Bulbar Onset Amyotrophic Lateral Sclerosis: The Speech/Swallowing Perspective

Published: September 30th, 2017

Category: UAD Student Blog

By: Emily Morales and Sabrina Eugene

Amyotrophic Lateral Sclerosis (also known as Lou Gehrig’s disease; pictured below) is a progressive neurodegenerative disease affecting the neurons responsible for voluntary motor movement, causing gradual weakness or stiffness in the muscles and eventual loss of motor function of various regions of the body. If a patient’s initial exhibiting symptoms of ALS are those affecting speech and swallowing, this is indicative of bulbar onset ALS. Bulbar refers to an area of the nervous system called the brainstem, which consists of the midbrain, pons, and medulla. The sensory and motor nerves that enter and exit the brainstem control the sensory and motor function of head and neck structures. While 70% of patients present with a spinal onset, most ALS patients eventually exhibit bulbar affected symptoms as the disease progresses (85%).

Baseball star Lou Gehrig, who lived with ALS and helped to bring attention to the disease on a national level.

Motor degeneration affecting speech function manifests as a decline in speech intelligibility and speaking rate, going from an average of 160-200 words per minute (WPM) to approximately 120 WPM. Though a decline in speaking rate is considered an early clinical marker of bulbar onset ALS, it is limited in that patients with mild weakness in oral motor function can find ways to compensatefor these deficits.

Swallowing deterioration in patients with bulbar ALS can be thought of as a five-phase progression: normal eating habits, early eating problems, dietary consistency changes, needs tube feedings, and nothing per oral. Dysphagia in ALS results from deterioration of the same motor nerves that affect speech, causing dysfunction in the oral control of foods and liquids, closure of the soft palate, pharyngeal constriction, and larynx. Results can be inability to completely swallow food or liquid, and/or entrance of material into the airway (aspiration). It is important to modify and compensate for changes in motor function as the disease progresses.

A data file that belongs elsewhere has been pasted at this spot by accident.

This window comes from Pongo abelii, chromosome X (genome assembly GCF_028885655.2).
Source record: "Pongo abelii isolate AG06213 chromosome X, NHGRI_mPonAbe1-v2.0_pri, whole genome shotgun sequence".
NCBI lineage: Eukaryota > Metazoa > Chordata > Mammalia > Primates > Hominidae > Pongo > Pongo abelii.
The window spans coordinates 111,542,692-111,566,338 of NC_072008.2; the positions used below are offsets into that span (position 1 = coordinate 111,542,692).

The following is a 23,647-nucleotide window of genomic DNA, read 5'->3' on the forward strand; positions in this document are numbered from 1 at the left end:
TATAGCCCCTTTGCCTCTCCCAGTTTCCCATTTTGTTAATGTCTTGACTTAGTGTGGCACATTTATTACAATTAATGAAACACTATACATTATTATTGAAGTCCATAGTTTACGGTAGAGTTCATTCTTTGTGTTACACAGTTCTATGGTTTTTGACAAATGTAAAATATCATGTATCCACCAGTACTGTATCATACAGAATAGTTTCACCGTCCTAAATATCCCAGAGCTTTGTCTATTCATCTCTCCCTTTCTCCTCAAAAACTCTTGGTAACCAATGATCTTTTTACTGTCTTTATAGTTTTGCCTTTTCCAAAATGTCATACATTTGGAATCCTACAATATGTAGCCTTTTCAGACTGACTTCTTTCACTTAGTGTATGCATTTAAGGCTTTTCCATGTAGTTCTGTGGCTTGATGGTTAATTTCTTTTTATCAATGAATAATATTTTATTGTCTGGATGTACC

Exciting research at UF

Associate professor of speech, language and hearing sciences Dr. Emily Plowman studies speech and swallowing functions in patients with ALS. Thanks to funding from the Amyotrophic Lateral Sclerosis Association (ALSA) and the National Institutes of Health (NIH), Dr. Plowman is conducting longitudinal research to delineate the natural history of speech and swallowing dysfunction in ALS, and also intervening with respiratory strength training to maintain function over time. For more information on her research, visit Dr. Plowman’s website here: http://swallowingsystemscore.org/patient-resources/


Amyotrophic Lateral Sclerosis (ALS) Fact Sheet. (n.d.). Retrieved September 19, 2017, from https://www.ninds.nih.gov/Disorders/Patient-Caregiver-Education/Fact-Sheets/Amyotrophic-Lateral-Sclerosis-ALS-Fact-Sheet

Amyotrophic Lateral Sclerosis Clinical Presentation. (2017, May 22). Retrieved September 19, 2017, from http://emedicine.medscape.com/article/1170097-clinical

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